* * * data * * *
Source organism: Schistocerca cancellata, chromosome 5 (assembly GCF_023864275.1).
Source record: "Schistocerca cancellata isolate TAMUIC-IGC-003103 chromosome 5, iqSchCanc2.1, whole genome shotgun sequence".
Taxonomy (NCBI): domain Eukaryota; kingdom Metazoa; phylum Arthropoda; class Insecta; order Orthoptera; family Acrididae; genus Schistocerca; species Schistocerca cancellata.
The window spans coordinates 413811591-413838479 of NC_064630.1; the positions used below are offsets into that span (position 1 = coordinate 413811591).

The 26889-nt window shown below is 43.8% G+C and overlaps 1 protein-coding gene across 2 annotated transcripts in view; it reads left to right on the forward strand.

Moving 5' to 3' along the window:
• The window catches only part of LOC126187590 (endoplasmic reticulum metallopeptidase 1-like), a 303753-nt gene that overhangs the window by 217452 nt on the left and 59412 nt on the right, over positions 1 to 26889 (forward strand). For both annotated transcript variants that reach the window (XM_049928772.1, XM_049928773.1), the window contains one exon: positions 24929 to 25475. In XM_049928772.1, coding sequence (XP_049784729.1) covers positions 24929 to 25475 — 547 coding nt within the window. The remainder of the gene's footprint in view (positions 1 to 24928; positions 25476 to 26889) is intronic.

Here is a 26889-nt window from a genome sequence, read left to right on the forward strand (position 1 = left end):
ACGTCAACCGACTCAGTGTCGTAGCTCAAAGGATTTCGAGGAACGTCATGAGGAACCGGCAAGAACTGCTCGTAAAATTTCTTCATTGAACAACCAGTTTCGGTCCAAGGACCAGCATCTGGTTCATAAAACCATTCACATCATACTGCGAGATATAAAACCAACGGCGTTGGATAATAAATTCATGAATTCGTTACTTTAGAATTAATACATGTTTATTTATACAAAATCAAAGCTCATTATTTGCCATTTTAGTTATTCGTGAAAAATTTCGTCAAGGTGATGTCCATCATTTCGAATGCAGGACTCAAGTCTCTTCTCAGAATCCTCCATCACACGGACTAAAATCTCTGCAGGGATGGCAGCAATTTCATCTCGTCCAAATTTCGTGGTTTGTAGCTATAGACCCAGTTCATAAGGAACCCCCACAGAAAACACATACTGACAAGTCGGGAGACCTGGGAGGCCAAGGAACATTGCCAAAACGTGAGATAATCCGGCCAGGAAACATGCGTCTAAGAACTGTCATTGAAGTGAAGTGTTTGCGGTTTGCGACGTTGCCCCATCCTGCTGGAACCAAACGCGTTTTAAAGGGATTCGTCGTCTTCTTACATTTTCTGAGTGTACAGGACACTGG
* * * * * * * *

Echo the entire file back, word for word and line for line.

Source organism: Schistocerca cancellata, chromosome 5 (assembly GCF_023864275.1).
Source record: "Schistocerca cancellata isolate TAMUIC-IGC-003103 chromosome 5, iqSchCanc2.1, whole genome shotgun sequence".
Taxonomy (NCBI): domain Eukaryota; kingdom Metazoa; phylum Arthropoda; class Insecta; order Orthoptera; family Acrididae; genus Schistocerca; species Schistocerca cancellata.
The window spans coordinates 413811591-413838479 of NC_064630.1; the positions used below are offsets into that span (position 1 = coordinate 413811591).

The 26889-nt window shown below is 43.8% G+C and overlaps 1 protein-coding gene across 2 annotated transcripts in view; it reads left to right on the forward strand.

Moving 5' to 3' along the window:
• The window catches only part of LOC126187590 (endoplasmic reticulum metallopeptidase 1-like), a 303753-nt gene that overhangs the window by 217452 nt on the left and 59412 nt on the right, over positions 1 to 26889 (forward strand). For both annotated transcript variants that reach the window (XM_049928772.1, XM_049928773.1), the window contains one exon: positions 24929 to 25475. In XM_049928772.1, coding sequence (XP_049784729.1) covers positions 24929 to 25475 — 547 coding nt within the window. The remainder of the gene's footprint in view (positions 1 to 24928; positions 25476 to 26889) is intronic.

Here is a 26889-nt window from a genome sequence, read left to right on the forward strand (position 1 = left end):
ACGTCAACCGACTCAGTGTCGTAGCTCAAAGGATTTCGAGGAACGTCATGAGGAACCGGCAAGAACTGCTCGTAAAATTTCTTCATTGAACAACCAGTTTCGGTCCAAGGACCAGCATCTGGTTCATAAAACCATTCACATCATACTGCGAGATATAAAACCAACGGCGTTGGATAATAAATTCATGAATTCGTTACTTTAGAATTAATACATGTTTATTTATACAAAATCAAAGCTCATTATTTGCCATTTTAGTTATTCGTGAAAAATTTCGTCAAGGTGATGTCCATCATTTCGAATGCAGGACTCAAGTCTCTTCTCAGAATCCTCCATCACACGGACTAAAATCTCTGCAGGGATGGCAGCAATTTCATCTCGTCCAAATTTCGTGGTTTGTAGCTATAGACCCAGTTCATAAGGAACCCCCACAGAAAACACATACTGACAAGTCGGGAGACCTGGGAGGCCAAGGAACATTGCCAAAACGTGAGATAATCCGGCCAGGAAACATGCGTCTAAGAACTGTCATTGAAGTGAAGTGTTTGCGGTTTGCGACGTTGCCCCATCCTGCTGGAACCAAACGCGTTTTAAAGGGATTCGTCGTCTTCTTACATTTTCTGAGTGTACAGGACACTGG